I recently completed a Master of Arts in Film Studies and am interested in discussing film academia and pretty much anything cinema related!
Specifically interested in Gnosticism as an emerging genre in film studies (The Truman Show, The Matrix trilogy, Dark City, Black Swan). I also like dark family dramas and anything by Malick and PTA.
Just out of curiosity: How much impact has the radical reevaluation of the historical evedence for the so called gnostic movement in antiquity in history and theology in recent decades had on research such as yours?
1) A great impact indeed. It's hard to talk about the creation of a new cinematic genre--which in of itself is a debated and somewhat arbitrary term in film studies--when theologians and history academics themselves debate whether Gnosticism is even a proper term. Fryderyk Kwiatkowski wrote an article in 2016 about the concept of Gnosticism in relation to fiction studies, stressing contemporary and accurate methodological approaches towards fiction with Gnostic components.
2)The biggest argument you hear from detractors like King and Williams is that typological definitions of Gnosticism as a single religion are grossly misleading, negating the heresiological foundations set forth by Church fathers, not to mention Gnostics were greatly influenced by other groups and ideologies (Platonism, Hermeticism, Persian, Greek, and Roman religious ideas and mysticism, as well as those of Judaism and Buddhism).
3)Kwiatkowski therefore suggests an "identity formation" methodology that avoids "definitional problems of modern scholarship" and seeks to align contemporary fictional works with ancient Gnostic texts and creation myths (particularly the Fall of Sophia).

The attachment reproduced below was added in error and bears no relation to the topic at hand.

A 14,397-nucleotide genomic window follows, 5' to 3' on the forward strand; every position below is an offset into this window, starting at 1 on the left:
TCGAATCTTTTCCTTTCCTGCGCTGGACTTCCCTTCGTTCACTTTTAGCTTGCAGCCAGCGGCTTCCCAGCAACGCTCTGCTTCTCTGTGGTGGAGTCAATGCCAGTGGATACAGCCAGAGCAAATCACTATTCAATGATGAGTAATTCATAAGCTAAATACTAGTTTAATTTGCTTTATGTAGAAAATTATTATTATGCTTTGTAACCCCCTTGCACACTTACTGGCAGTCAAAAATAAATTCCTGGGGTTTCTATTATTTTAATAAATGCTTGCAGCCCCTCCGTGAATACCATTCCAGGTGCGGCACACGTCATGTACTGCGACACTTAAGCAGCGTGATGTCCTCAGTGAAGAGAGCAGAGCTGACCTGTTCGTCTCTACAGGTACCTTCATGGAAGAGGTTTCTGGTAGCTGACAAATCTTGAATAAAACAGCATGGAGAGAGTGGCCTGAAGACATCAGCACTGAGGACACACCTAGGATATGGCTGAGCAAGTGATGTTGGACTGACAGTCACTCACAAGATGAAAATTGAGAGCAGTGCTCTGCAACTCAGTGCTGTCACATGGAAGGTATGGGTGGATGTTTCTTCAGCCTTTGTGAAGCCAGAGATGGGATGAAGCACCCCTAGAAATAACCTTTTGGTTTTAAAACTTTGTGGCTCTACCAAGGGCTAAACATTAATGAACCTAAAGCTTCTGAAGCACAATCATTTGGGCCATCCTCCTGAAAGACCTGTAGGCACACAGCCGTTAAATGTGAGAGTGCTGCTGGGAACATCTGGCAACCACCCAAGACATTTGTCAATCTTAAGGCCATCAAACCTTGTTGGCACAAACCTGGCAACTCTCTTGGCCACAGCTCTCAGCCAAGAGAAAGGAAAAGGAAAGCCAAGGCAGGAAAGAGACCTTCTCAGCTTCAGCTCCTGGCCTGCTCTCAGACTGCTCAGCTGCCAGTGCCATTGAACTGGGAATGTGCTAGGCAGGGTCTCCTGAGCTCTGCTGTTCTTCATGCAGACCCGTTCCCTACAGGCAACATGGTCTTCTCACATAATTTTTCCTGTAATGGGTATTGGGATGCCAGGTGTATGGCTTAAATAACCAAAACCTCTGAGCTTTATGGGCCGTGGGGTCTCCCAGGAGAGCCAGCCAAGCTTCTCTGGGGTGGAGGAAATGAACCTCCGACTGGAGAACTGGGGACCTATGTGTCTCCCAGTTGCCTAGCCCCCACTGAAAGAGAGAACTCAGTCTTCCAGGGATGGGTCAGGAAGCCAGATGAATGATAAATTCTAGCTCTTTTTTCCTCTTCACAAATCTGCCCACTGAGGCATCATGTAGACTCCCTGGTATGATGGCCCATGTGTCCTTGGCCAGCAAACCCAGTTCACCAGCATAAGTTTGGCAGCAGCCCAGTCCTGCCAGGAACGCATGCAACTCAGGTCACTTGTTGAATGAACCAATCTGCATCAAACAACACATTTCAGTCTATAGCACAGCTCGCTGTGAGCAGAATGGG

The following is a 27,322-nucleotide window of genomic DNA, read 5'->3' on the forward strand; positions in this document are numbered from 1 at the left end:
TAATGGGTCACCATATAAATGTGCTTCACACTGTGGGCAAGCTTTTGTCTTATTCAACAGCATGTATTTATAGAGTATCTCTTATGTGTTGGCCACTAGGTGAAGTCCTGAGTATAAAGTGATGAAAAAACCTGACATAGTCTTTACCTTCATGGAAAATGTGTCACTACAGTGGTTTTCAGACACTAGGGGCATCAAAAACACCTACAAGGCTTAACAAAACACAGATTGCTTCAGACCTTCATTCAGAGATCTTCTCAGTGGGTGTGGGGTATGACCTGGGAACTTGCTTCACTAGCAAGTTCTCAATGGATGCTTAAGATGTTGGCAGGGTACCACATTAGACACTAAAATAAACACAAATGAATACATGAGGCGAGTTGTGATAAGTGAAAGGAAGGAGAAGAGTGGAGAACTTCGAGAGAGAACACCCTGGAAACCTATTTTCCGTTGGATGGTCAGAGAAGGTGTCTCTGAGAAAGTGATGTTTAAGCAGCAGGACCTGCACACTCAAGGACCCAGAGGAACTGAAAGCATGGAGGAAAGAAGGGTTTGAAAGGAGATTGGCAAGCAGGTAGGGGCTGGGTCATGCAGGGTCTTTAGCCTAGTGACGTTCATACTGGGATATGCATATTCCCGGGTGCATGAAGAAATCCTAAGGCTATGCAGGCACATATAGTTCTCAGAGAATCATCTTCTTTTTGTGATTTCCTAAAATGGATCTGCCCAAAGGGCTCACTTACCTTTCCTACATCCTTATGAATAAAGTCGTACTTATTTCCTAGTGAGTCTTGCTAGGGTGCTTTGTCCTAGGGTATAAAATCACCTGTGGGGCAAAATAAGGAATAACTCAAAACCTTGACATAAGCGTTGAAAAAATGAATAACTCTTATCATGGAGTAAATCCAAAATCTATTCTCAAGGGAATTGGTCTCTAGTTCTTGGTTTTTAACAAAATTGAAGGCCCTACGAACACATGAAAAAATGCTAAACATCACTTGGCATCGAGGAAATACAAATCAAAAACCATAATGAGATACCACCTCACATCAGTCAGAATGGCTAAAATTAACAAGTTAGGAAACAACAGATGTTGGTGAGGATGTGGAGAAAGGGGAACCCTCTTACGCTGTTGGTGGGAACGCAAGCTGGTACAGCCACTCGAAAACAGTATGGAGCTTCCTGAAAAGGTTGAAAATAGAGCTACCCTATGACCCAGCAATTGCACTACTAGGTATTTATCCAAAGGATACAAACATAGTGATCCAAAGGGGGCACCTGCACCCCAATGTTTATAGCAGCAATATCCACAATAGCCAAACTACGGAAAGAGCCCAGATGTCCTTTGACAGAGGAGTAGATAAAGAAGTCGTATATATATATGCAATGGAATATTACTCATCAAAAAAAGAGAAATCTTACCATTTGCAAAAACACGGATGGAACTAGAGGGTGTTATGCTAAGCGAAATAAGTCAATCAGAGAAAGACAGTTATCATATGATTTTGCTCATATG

4)That's not to say that typological methodlogies can't be used in limited sense. Many theologians and academics consider "gnostic" as a historical group rather than as a rhetorical noun and adjective that is describing an esoteric, spiritual knowledge of God and the divine origin of human beings; a typological categorization that Van den Broek describes as an inner enlightenment that once obtained, liberates the knower from the material world.
5)Van den Broek’s approach also fleshes out a Gnostic cosmogony that fiction studies academics could use for comparison: (A) a distinction is made between the highest, unknown God and the imperfect or plainly evil creator-god [the Demiurge], who is often identified with the God of the Bible;
6) (B) this is often connected with an extensive description of the divine world (Pleroma), from which the essential core of human beings [the soul] derives, and of disastrous
“fall” of a divine being (Sophia, “Wisdom”), in this upper world;
(C) as a result, humankind has become entrapped in the earthly condition of oblivion and death, from which it is saved by the revelation of gnosis by one or more heavenly messengers;
Eric G. Wilson wrote a very interesting book called Secret Cinema: Gnostic Vision in Film. Aside from various academics like Kwiatkowski who've written single articles about individual films with Gnostic interpretations, Wilson's book is currently the cornerstone for this new line of thought in film studies.
Thanks for this, very interesting to hear. Seems this research has then actually been better incorporated in film studies than in modern theology where it remains largely unknown.
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